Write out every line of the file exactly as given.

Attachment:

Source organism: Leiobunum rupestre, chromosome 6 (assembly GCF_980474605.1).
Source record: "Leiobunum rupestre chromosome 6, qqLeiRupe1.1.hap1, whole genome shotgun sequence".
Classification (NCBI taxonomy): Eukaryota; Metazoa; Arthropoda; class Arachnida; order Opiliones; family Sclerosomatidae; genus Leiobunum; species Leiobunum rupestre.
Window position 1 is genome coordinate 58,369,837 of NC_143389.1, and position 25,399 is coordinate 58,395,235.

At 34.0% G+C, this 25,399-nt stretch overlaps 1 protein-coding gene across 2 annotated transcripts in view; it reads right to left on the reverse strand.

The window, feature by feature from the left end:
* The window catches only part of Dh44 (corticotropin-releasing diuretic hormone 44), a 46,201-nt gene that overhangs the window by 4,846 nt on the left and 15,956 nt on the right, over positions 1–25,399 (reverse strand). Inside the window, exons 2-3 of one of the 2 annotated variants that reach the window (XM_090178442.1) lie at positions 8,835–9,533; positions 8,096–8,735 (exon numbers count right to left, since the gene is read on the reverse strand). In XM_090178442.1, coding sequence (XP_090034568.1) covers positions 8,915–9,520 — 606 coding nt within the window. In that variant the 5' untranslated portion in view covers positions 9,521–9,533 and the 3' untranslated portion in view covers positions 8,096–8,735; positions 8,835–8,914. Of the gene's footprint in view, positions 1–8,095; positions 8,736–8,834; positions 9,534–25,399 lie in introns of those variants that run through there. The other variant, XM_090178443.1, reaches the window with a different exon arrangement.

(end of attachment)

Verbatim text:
Source organism: Leiobunum rupestre, chromosome 6 (assembly GCF_980474605.1).
Source record: "Leiobunum rupestre chromosome 6, qqLeiRupe1.1.hap1, whole genome shotgun sequence".
Classification (NCBI taxonomy): Eukaryota; Metazoa; Arthropoda; class Arachnida; order Opiliones; family Sclerosomatidae; genus Leiobunum; species Leiobunum rupestre.
Window position 1 is genome coordinate 58,369,837 of NC_143389.1, and position 25,399 is coordinate 58,395,235.

At 34.0% G+C, this 25,399-nt stretch overlaps 1 protein-coding gene across 2 annotated transcripts in view; it reads right to left on the reverse strand.

The window, feature by feature from the left end:
* The window catches only part of Dh44 (corticotropin-releasing diuretic hormone 44), a 46,201-nt gene that overhangs the window by 4,846 nt on the left and 15,956 nt on the right, over positions 1–25,399 (reverse strand). Inside the window, exons 2-3 of one of the 2 annotated variants that reach the window (XM_090178442.1) lie at positions 8,835–9,533; positions 8,096–8,735 (exon numbers count right to left, since the gene is read on the reverse strand). In XM_090178442.1, coding sequence (XP_090034568.1) covers positions 8,915–9,520 — 606 coding nt within the window. In that variant the 5' untranslated portion in view covers positions 9,521–9,533 and the 3' untranslated portion in view covers positions 8,096–8,735; positions 8,835–8,914. Of the gene's footprint in view, positions 1–8,095; positions 8,736–8,834; positions 9,534–25,399 lie in introns of those variants that run through there. The other variant, XM_090178443.1, reaches the window with a different exon arrangement.